The Flintstones #12: A Worthy Conclusion

With this issue, Mark Russell and Steve Pugh's landmark run on The Flintstones comes to a close. Over the past installment, they have routinely shown that it is indeed possible to turn a cheesy, pun-filled animated sitcom into a comic with a surprising amount of depth. Many articles have been written on the transformation, and I really have nothing more to say that hasn't already been said. On a personal note, I know what to say in regards to my own feelings.

Back when I first started reviewing The Flintstones, I felt skeptical. If you go back and read my review of the issue, you can see that I had misgivings about the premiere, finding it unnecessarily dark. Some of the other cosmetic changes also didn't gel with my notions of what a Flintstones series should be, such as the war plot and "yabba dabba doo" being changed into an anger management mantra.

After I promoted the review on Twitter, Steve Pugh actually responded, reassuring me of the world-building process. Over one year later, I can definitively say that he was absolutely right. The series manages to combine darker elements with ridiculous satire in a marvelous fashion.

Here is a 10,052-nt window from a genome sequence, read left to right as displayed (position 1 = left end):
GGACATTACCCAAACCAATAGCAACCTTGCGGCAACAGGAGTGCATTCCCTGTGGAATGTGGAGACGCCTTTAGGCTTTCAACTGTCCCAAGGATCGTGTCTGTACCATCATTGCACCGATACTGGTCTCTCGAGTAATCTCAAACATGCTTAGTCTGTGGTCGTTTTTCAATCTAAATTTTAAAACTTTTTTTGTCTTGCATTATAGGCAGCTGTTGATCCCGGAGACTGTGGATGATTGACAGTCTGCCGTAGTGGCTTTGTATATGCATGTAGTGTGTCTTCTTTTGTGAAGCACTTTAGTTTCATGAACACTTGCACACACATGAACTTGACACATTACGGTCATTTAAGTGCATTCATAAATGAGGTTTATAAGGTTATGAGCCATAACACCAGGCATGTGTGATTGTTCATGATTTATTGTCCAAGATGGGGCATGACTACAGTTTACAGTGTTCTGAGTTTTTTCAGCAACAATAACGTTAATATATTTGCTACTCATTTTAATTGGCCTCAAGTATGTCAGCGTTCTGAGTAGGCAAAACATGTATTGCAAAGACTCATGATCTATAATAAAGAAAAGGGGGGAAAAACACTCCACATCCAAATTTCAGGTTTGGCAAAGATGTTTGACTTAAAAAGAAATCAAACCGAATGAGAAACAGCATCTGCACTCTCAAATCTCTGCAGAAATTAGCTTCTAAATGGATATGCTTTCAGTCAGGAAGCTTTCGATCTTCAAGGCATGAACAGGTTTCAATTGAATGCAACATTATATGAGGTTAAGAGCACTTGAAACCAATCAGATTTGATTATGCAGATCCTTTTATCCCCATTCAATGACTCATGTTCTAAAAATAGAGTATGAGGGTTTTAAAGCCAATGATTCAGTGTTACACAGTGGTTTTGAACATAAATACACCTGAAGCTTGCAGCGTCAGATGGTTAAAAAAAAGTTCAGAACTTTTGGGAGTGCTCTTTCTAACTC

This issue serves as a capstone to the series, embracing everything that we've come to love about the comic and tying up some of the loose ends in the story. From Gerald to the anthropomorphic animal appliances, the subplots are wrapped up in an efficient manner. I do wish that Mark Russell had more issues to flesh out some of the other concepts, Bam-Bam's origin definitely among them, but twelve issues and a crossover special is nothing to sneeze at.

It has been a pleasure to read and review this comic and I hope that Mark Russell, Steve Pugh, Chris Chuckry, and Dave Sharpe can continue to produce quality work for years to come. Who knows, maybe the upcoming Snagglepuss comic will bring about a reunion.

The Flintstones #12 is written by Mark Russell, drawn by Steve Pugh, colored by Chris Chuckry, and lettered by Dave Sharpe. You can find it at your local comic book shop.

Zachary Krishef is an evil genius. Do not question his knowledge of Saturday Night Live trivia or Harry Potter books.